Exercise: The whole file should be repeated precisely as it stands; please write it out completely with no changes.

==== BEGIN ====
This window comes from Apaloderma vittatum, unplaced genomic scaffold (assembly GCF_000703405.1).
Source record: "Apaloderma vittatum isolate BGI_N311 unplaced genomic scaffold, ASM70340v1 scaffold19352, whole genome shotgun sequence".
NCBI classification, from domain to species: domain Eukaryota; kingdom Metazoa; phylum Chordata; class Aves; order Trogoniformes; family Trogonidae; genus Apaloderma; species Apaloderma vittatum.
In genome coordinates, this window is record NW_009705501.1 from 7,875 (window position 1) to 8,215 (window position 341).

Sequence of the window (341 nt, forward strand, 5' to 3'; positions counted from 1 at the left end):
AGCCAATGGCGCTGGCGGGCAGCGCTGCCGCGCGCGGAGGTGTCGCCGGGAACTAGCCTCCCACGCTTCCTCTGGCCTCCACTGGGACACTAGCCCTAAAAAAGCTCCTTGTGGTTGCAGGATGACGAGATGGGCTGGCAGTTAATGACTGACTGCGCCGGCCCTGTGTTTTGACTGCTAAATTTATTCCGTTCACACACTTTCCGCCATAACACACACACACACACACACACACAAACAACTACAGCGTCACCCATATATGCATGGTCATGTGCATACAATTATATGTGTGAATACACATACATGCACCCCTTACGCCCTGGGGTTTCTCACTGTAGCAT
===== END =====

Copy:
This window comes from Apaloderma vittatum, unplaced genomic scaffold (assembly GCF_000703405.1).
Source record: "Apaloderma vittatum isolate BGI_N311 unplaced genomic scaffold, ASM70340v1 scaffold19352, whole genome shotgun sequence".
NCBI classification, from domain to species: domain Eukaryota; kingdom Metazoa; phylum Chordata; class Aves; order Trogoniformes; family Trogonidae; genus Apaloderma; species Apaloderma vittatum.
In genome coordinates, this window is record NW_009705501.1 from 7,875 (window position 1) to 8,215 (window position 341).

Sequence of the window (341 nt, forward strand, 5' to 3'; positions counted from 1 at the left end):
AGCCAATGGCGCTGGCGGGCAGCGCTGCCGCGCGCGGAGGTGTCGCCGGGAACTAGCCTCCCACGCTTCCTCTGGCCTCCACTGGGACACTAGCCCTAAAAAAGCTCCTTGTGGTTGCAGGATGACGAGATGGGCTGGCAGTTAATGACTGACTGCGCCGGCCCTGTGTTTTGACTGCTAAATTTATTCCGTTCACACACTTTCCGCCATAACACACACACACACACACACACACAAACAACTACAGCGTCACCCATATATGCATGGTCATGTGCATACAATTATATGTGTGAATACACATACATGCACCCCTTACGCCCTGGGGTTTCTCACTGTAGCAT